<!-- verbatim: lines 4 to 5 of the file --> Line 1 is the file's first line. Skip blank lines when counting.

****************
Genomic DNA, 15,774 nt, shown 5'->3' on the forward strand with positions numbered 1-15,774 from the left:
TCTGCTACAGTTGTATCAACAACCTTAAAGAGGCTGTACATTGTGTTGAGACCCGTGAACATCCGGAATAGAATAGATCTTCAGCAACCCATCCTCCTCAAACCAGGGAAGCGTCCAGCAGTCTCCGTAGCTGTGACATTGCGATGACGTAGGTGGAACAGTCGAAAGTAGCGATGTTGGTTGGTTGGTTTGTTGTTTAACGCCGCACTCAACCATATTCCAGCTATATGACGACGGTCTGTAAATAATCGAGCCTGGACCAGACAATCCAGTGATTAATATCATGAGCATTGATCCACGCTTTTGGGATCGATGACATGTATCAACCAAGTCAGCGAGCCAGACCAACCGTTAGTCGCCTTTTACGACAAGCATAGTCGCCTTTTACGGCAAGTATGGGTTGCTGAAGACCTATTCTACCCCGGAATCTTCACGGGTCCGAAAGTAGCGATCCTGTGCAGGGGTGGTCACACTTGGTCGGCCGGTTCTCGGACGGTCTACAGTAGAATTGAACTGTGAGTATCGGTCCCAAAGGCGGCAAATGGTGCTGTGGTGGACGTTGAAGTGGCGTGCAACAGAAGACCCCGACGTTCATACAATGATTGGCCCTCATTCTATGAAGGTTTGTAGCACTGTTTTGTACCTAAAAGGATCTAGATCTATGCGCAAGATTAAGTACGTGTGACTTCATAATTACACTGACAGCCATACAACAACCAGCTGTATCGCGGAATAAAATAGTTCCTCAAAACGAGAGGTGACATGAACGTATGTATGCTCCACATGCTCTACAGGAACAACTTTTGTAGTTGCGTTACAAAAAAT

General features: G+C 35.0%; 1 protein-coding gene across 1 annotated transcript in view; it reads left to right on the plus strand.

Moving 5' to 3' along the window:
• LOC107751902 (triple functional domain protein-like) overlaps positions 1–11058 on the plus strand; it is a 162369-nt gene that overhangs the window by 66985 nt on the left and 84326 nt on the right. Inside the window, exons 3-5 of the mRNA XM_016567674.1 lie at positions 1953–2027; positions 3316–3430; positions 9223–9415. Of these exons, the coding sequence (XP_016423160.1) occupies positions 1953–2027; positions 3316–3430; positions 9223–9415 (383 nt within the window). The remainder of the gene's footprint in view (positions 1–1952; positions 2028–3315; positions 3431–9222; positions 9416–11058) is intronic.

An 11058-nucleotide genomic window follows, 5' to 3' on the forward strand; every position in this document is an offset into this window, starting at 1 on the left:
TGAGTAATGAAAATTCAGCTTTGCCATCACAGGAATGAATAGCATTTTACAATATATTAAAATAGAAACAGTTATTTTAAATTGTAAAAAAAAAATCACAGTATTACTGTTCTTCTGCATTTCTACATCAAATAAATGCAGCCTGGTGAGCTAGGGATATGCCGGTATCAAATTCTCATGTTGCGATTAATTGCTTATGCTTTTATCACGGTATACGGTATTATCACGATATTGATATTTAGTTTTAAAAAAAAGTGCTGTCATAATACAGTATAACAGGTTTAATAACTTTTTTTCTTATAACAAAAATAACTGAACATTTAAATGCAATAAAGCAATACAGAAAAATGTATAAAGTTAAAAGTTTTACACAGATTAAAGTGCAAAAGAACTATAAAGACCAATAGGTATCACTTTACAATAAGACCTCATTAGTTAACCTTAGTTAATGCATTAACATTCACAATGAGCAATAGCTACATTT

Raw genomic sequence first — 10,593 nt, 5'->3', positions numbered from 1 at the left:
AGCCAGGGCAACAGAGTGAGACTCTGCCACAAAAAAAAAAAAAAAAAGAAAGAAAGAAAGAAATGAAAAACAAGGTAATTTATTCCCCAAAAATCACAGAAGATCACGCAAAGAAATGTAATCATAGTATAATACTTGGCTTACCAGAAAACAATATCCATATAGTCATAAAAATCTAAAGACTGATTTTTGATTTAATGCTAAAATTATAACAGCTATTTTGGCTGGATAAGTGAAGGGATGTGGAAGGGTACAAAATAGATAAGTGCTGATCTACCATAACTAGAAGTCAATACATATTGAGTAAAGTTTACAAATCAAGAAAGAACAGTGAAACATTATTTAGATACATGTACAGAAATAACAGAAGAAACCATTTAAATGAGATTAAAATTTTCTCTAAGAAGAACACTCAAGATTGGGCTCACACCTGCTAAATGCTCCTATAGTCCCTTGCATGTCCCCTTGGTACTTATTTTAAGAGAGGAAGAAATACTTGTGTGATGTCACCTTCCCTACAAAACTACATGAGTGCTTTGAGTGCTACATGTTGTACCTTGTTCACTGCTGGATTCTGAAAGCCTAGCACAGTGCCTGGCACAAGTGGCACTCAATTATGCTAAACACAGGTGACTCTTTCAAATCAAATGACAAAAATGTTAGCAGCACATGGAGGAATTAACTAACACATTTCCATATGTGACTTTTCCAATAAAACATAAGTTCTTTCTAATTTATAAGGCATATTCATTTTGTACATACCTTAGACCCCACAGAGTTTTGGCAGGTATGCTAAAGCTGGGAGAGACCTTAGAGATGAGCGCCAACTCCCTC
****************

Moving 5' to 3' along the window:
• LOC107751902 (triple functional domain protein-like) overlaps positions 1–11058 on the plus strand; it is a 162369-nt gene that overhangs the window by 66985 nt on the left and 84326 nt on the right. Inside the window, exons 3-5 of the mRNA XM_016567674.1 lie at positions 1953–2027; positions 3316–3430; positions 9223–9415. Of these exons, the coding sequence (XP_016423160.1) occupies positions 1953–2027; positions 3316–3430; positions 9223–9415 (383 nt within the window). The remainder of the gene's footprint in view (positions 1–1952; positions 2028–3315; positions 3431–9222; positions 9416–11058) is intronic.